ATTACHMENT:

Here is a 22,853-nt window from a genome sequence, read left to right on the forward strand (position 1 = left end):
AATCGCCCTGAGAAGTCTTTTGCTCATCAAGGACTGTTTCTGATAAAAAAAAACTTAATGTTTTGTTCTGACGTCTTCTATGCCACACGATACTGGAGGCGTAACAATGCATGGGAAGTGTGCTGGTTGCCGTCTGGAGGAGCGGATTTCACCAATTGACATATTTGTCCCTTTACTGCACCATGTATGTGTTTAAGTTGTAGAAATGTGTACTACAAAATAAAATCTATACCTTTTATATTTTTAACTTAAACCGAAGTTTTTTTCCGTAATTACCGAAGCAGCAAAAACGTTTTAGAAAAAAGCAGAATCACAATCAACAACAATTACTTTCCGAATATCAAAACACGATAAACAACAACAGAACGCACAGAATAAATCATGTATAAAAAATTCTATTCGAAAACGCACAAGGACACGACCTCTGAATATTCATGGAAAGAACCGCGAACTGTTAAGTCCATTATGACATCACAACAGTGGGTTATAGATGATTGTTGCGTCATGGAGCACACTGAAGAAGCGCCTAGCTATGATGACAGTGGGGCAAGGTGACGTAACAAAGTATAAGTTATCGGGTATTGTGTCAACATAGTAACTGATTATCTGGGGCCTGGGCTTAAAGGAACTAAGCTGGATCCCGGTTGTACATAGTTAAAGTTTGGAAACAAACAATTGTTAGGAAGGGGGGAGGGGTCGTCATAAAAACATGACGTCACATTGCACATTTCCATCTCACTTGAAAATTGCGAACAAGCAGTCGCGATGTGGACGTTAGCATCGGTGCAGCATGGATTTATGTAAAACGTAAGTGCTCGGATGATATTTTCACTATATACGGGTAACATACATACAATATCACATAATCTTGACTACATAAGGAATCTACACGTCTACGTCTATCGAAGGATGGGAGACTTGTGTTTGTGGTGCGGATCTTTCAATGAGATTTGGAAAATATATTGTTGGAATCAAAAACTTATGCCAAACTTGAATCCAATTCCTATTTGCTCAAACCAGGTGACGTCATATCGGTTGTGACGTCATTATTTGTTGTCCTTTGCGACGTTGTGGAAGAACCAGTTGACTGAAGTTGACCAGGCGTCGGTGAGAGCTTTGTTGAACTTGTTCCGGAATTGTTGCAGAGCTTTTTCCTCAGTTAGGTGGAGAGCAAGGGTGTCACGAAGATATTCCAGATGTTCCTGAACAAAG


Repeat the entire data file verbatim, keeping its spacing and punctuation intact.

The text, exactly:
Here is a 22,853-nt window from a genome sequence, read left to right on the forward strand (position 1 = left end):
AATCGCCCTGAGAAGTCTTTTGCTCATCAAGGACTGTTTCTGATAAAAAAAAACTTAATGTTTTGTTCTGACGTCTTCTATGCCACACGATACTGGAGGCGTAACAATGCATGGGAAGTGTGCTGGTTGCCGTCTGGAGGAGCGGATTTCACCAATTGACATATTTGTCCCTTTACTGCACCATGTATGTGTTTAAGTTGTAGAAATGTGTACTACAAAATAAAATCTATACCTTTTATATTTTTAACTTAAACCGAAGTTTTTTTCCGTAATTACCGAAGCAGCAAAAACGTTTTAGAAAAAAGCAGAATCACAATCAACAACAATTACTTTCCGAATATCAAAACACGATAAACAACAACAGAACGCACAGAATAAATCATGTATAAAAAATTCTATTCGAAAACGCACAAGGACACGACCTCTGAATATTCATGGAAAGAACCGCGAACTGTTAAGTCCATTATGACATCACAACAGTGGGTTATAGATGATTGTTGCGTCATGGAGCACACTGAAGAAGCGCCTAGCTATGATGACAGTGGGGCAAGGTGACGTAACAAAGTATAAGTTATCGGGTATTGTGTCAACATAGTAACTGATTATCTGGGGCCTGGGCTTAAAGGAACTAAGCTGGATCCCGGTTGTACATAGTTAAAGTTTGGAAACAAACAATTGTTAGGAAGGGGGGAGGGGTCGTCATAAAAACATGACGTCACATTGCACATTTCCATCTCACTTGAAAATTGCGAACAAGCAGTCGCGATGTGGACGTTAGCATCGGTGCAGCATGGATTTATGTAAAACGTAAGTGCTCGGATGATATTTTCACTATATACGGGTAACATACATACAATATCACATAATCTTGACTACATAAGGAATCTACACGTCTACGTCTATCGAAGGATGGGAGACTTGTGTTTGTGGTGCGGATCTTTCAATGAGATTTGGAAAATATATTGTTGGAATCAAAAACTTATGCCAAACTTGAATCCAATTCCTATTTGCTCAAACCAGGTGACGTCATATCGGTTGTGACGTCATTATTTGTTGTCCTTTGCGACGTTGTGGAAGAACCAGTTGACTGAAGTTGACCAGGCGTCGGTGAGAGCTTTGTTGAACTTGTTCCGGAATTGTTGCAGAGCTTTTTCCTCAGTTAGGTGGAGAGCAAGGGTGTCACGAAGATATTCCAGATGTTCCTGAACAAAG